Maybe ‘cultural context’, the bête noire of the Sixth Years’ English Paper II, actually does matter, as the country boys on the Staff Soccer Team casually worked on their farmer tans while stylishly pinging the ball around the pitch and into the net, and the callow youths of Ballsbridge and Blackrock frantically but futilely raced around in designer boots and incomprehensibly sacrilegious tee-shirts. Maybe an earnest prayer or two would have helped but, really, the deck was stacked against the kids from the beginning. For fourteen years now, we have tolerated the barbs and boasts which proliferate through the hallways and classrooms each Spring, just smiling gracefully and knowingly in reply, and then come mid-May and a lovely day in Irishtown, we do what we do every year: we play the jackeens off the pitch!
Up Leitrim! Up Tipp! Up Meath! Up Kilkenny! Up Wexford! ‘Commissioner’ Gordon Weldon bossed the midfield like it was harvest time in the fields surrounding his native Nobber, and he had a few surly farmhands to set to work on the combine. Oh, and did we obey orders! Mr. Lonergan, Mr. Morris and Mr. O’Neill put their ancestral county rivalries on hold and pulled together as only country lads can, putting in shifts of grit and determination, but the star of the county fair had to be Mr. Smith: watching him prance around the pitch, with all the elegance and subtlety of Messi on a midfield run or a prize Angus bull patrolling his paddock, was a wonder to behold, and his goal was top shelf- and top class. And the Staff Dubs also did their part: Mr. O’Dulaing, a Kevin Moran-like rock in defence; ‘Fuzzy’ Ger, importer of a bit of rugby ferocity to the right wing; Mr. Nolan, scorer of a wonder goal straight from a corner; Mr. Carvill, who got his angles and muscular torsion calculations spot-on, volleying home a stunner; and the ‘Triple S’ brigade of youngsters- Sean, Sam and Shane- who all added some style to our substance. Of course, we cannot forget Gavin Sheridan, our rarely seen PME teacher of Accounting and Home Economics, who came out of nowhere to play like a pro (we said ‘like‘) in goals.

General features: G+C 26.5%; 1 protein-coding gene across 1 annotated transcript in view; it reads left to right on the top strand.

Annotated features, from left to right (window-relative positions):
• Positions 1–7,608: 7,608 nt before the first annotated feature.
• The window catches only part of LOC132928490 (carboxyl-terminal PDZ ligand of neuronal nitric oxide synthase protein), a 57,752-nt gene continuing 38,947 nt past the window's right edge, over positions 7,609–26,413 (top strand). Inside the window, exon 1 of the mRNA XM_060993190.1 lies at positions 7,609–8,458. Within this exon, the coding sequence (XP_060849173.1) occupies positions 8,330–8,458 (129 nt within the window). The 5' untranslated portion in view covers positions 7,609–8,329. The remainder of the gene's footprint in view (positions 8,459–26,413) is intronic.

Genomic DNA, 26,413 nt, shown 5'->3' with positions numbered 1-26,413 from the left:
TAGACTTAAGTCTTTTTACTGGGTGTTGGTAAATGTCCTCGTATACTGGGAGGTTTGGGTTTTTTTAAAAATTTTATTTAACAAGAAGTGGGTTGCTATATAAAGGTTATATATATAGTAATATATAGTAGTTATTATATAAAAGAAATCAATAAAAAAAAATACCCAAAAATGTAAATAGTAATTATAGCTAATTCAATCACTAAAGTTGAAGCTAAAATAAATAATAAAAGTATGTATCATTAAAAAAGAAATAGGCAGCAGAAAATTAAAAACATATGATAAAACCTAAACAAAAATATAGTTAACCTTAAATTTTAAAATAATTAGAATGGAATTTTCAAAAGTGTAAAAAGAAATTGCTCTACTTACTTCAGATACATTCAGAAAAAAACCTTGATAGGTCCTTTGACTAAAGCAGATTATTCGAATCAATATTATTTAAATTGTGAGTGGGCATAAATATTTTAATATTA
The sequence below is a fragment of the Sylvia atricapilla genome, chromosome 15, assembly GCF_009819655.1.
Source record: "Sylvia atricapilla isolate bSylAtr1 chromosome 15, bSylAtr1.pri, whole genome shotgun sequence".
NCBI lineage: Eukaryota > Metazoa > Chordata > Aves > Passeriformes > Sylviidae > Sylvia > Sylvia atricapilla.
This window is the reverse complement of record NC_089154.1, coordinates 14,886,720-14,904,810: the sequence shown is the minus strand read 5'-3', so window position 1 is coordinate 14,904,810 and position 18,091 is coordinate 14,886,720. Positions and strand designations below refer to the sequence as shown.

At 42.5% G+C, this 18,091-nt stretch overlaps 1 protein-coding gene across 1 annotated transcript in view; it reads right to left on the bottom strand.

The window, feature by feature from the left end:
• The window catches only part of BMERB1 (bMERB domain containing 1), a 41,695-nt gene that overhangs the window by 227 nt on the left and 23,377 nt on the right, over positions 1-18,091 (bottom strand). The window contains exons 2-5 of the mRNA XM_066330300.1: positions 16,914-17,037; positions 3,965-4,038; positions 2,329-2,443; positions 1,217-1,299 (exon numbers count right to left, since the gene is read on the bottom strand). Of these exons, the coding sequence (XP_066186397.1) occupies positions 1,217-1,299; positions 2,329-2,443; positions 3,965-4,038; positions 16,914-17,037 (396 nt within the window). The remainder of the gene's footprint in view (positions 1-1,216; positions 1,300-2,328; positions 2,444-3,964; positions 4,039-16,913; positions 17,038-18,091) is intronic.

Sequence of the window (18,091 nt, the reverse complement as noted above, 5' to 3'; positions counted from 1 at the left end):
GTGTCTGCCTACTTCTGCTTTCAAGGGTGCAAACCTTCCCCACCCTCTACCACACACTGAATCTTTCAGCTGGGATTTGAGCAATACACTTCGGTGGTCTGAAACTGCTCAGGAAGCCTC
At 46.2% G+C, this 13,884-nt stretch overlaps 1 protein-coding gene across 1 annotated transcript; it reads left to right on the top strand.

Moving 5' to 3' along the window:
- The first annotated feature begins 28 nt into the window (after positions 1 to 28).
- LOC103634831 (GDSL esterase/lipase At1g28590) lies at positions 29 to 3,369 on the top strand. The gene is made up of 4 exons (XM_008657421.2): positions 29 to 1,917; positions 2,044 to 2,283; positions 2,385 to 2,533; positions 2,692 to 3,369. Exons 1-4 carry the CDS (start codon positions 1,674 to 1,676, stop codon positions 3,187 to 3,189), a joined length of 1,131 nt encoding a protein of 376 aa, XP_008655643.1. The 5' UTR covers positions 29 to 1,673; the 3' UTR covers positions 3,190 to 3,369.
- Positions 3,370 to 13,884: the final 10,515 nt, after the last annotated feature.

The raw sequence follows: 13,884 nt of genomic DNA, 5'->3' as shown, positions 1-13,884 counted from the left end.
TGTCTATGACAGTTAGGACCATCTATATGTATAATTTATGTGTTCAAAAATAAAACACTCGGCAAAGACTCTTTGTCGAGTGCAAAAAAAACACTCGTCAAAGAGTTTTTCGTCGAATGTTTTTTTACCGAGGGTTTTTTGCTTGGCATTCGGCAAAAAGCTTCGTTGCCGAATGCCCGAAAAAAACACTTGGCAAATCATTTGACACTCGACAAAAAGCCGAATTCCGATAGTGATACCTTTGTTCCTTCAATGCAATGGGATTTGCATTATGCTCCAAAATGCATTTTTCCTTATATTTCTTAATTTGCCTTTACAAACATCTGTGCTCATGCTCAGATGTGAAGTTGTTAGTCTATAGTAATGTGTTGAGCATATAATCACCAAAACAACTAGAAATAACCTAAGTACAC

As for the students…. all we can say is ‘Where have you gone, Steven Canavan? On what fields do you now roam, John Martin? ‘ Does anyone remember the absolute class of Steven, and his box-to-box excellence, in 2008, the last year we suffered a defeat, honourable as it was, to such a classy foe? Or John’s absolute screamer of a goal in 2013, alas in a memorable 2-1 defeat for the students? Maybe it is the effects covid but we expected more chutzpah in these kids! To be fair, they had some moments: Matthew McKeown played midfield like he plays life… with quality, manners and style; Conor Hyland did make some memorable runs, darting this way and that, beating half a dozen of us, but then running smack into a northern spur of the Galtees; Oisín Thorton made some turns on a dime and actually did not complain too much; Luca Saroli showed some continental class, and with only a bit of the usual Italian hysterics; the two whippets, Weatherley and Norse, amply advertised their Early Classical Greek sculpture physiques, but to no avail, as Daniel, with his closest miss, almost killed the guy smoking whacky tobaccy under the trees and William played manfully but was left, in the end, sitting cross-legged and despondent on the astro, repeatedly whispering to himself ‘But I am from Blackrock…’ and wondering if the Institute did grinds in ‘soccer’.
Ah, but to be fair, it was a good-natured match, especially in comparison to the Mr. Trenier-orchestrated bloodbaths of the past, and Mr. Keenan barely had to raise his whistle… or look the other way. How rough could it be when the students’ goalkeeper was the amiable back-up drummer to a local Nickelback tribute band? In the end, hands were shook (most of them), platitudes were issued and as the kids began to make much more important (and hopefully more fruitful) plans for impending adulthood and life, we repaired to headquarters (McCloskey’s) and set to work planning for victory number XV!